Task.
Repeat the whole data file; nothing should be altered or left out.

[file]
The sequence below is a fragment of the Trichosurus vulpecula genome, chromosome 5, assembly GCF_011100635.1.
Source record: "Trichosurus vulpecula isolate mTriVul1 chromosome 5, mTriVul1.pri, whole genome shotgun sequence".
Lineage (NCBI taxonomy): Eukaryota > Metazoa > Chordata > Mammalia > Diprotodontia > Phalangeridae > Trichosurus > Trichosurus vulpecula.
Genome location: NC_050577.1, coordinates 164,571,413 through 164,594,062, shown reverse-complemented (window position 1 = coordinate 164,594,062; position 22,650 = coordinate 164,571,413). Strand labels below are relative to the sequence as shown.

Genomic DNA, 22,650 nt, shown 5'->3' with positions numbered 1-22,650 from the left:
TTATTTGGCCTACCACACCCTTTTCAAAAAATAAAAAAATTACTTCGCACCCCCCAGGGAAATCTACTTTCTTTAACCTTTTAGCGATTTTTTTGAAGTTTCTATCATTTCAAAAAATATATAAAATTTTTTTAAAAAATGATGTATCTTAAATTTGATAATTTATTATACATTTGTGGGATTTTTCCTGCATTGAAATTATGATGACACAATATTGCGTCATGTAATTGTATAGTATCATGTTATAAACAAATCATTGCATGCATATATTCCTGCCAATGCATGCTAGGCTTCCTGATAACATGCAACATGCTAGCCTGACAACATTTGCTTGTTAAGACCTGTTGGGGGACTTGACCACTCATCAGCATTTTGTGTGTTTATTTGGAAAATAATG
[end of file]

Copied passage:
The sequence below is a fragment of the Trichosurus vulpecula genome, chromosome 5, assembly GCF_011100635.1.
Source record: "Trichosurus vulpecula isolate mTriVul1 chromosome 5, mTriVul1.pri, whole genome shotgun sequence".
Lineage (NCBI taxonomy): Eukaryota > Metazoa > Chordata > Mammalia > Diprotodontia > Phalangeridae > Trichosurus > Trichosurus vulpecula.
Genome location: NC_050577.1, coordinates 164,571,413 through 164,594,062, shown reverse-complemented (window position 1 = coordinate 164,594,062; position 22,650 = coordinate 164,571,413). Strand labels below are relative to the sequence as shown.

Genomic DNA, 22,650 nt, shown 5'->3' with positions numbered 1-22,650 from the left:
TTATTTGGCCTACCACACCCTTTTCAAAAAATAAAAAAATTACTTCGCACCCCCCAGGGAAATCTACTTTCTTTAACCTTTTAGCGATTTTTTTGAAGTTTCTATCATTTCAAAAAATATATAAAATTTTTTTAAAAAATGATGTATCTTAAATTTGATAATTTATTATACATTTGTGGGATTTTTCCTGCATTGAAATTATGATGACACAATATTGCGTCATGTAATTGTATAGTATCATGTTATAAACAAATCATTGCATGCATATATTCCTGCCAATGCATGCTAGGCTTCCTGATAACATGCAACATGCTAGCCTGACAACATTTGCTTGTTAAGACCTGTTGGGGGACTTGACCACTCATCAGCATTTTGTGTGTTTATTTGGAAAATAATG